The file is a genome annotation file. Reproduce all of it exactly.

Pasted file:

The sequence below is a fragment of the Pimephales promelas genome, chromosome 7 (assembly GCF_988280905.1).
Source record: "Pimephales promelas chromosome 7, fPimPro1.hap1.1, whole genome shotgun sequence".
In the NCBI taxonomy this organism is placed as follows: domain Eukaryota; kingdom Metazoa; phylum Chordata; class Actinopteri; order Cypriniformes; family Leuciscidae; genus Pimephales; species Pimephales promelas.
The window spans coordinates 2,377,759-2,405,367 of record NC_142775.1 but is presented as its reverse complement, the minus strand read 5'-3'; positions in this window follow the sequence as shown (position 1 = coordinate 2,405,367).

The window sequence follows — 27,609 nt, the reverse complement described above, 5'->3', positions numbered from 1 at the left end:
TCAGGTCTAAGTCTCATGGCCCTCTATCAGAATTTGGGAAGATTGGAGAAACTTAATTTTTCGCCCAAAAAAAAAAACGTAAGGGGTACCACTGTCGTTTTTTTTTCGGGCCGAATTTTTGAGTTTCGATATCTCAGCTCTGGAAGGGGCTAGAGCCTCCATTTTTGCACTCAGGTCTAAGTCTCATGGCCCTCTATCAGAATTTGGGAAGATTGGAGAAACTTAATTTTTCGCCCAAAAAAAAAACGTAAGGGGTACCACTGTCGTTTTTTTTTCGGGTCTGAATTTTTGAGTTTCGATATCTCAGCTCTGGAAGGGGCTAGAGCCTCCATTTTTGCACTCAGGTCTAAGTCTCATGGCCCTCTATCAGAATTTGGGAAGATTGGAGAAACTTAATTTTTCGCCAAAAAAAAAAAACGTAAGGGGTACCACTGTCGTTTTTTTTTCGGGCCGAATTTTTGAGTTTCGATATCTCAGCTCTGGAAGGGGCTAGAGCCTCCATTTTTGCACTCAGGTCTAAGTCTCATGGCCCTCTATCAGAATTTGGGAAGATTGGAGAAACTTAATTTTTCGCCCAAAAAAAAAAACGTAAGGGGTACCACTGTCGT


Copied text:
The sequence below is a fragment of the Pimephales promelas genome, chromosome 7 (assembly GCF_988280905.1).
Source record: "Pimephales promelas chromosome 7, fPimPro1.hap1.1, whole genome shotgun sequence".
In the NCBI taxonomy this organism is placed as follows: domain Eukaryota; kingdom Metazoa; phylum Chordata; class Actinopteri; order Cypriniformes; family Leuciscidae; genus Pimephales; species Pimephales promelas.
The window spans coordinates 2,377,759-2,405,367 of record NC_142775.1 but is presented as its reverse complement, the minus strand read 5'-3'; positions in this window follow the sequence as shown (position 1 = coordinate 2,405,367).

The window sequence follows — 27,609 nt, the reverse complement described above, 5'->3', positions numbered from 1 at the left end:
TCAGGTCTAAGTCTCATGGCCCTCTATCAGAATTTGGGAAGATTGGAGAAACTTAATTTTTCGCCCAAAAAAAAAAACGTAAGGGGTACCACTGTCGTTTTTTTTTCGGGCCGAATTTTTGAGTTTCGATATCTCAGCTCTGGAAGGGGCTAGAGCCTCCATTTTTGCACTCAGGTCTAAGTCTCATGGCCCTCTATCAGAATTTGGGAAGATTGGAGAAACTTAATTTTTCGCCCAAAAAAAAAACGTAAGGGGTACCACTGTCGTTTTTTTTTCGGGTCTGAATTTTTGAGTTTCGATATCTCAGCTCTGGAAGGGGCTAGAGCCTCCATTTTTGCACTCAGGTCTAAGTCTCATGGCCCTCTATCAGAATTTGGGAAGATTGGAGAAACTTAATTTTTCGCCAAAAAAAAAAAACGTAAGGGGTACCACTGTCGTTTTTTTTTCGGGCCGAATTTTTGAGTTTCGATATCTCAGCTCTGGAAGGGGCTAGAGCCTCCATTTTTGCACTCAGGTCTAAGTCTCATGGCCCTCTATCAGAATTTGGGAAGATTGGAGAAACTTAATTTTTCGCCCAAAAAAAAAAACGTAAGGGGTACCACTGTCGT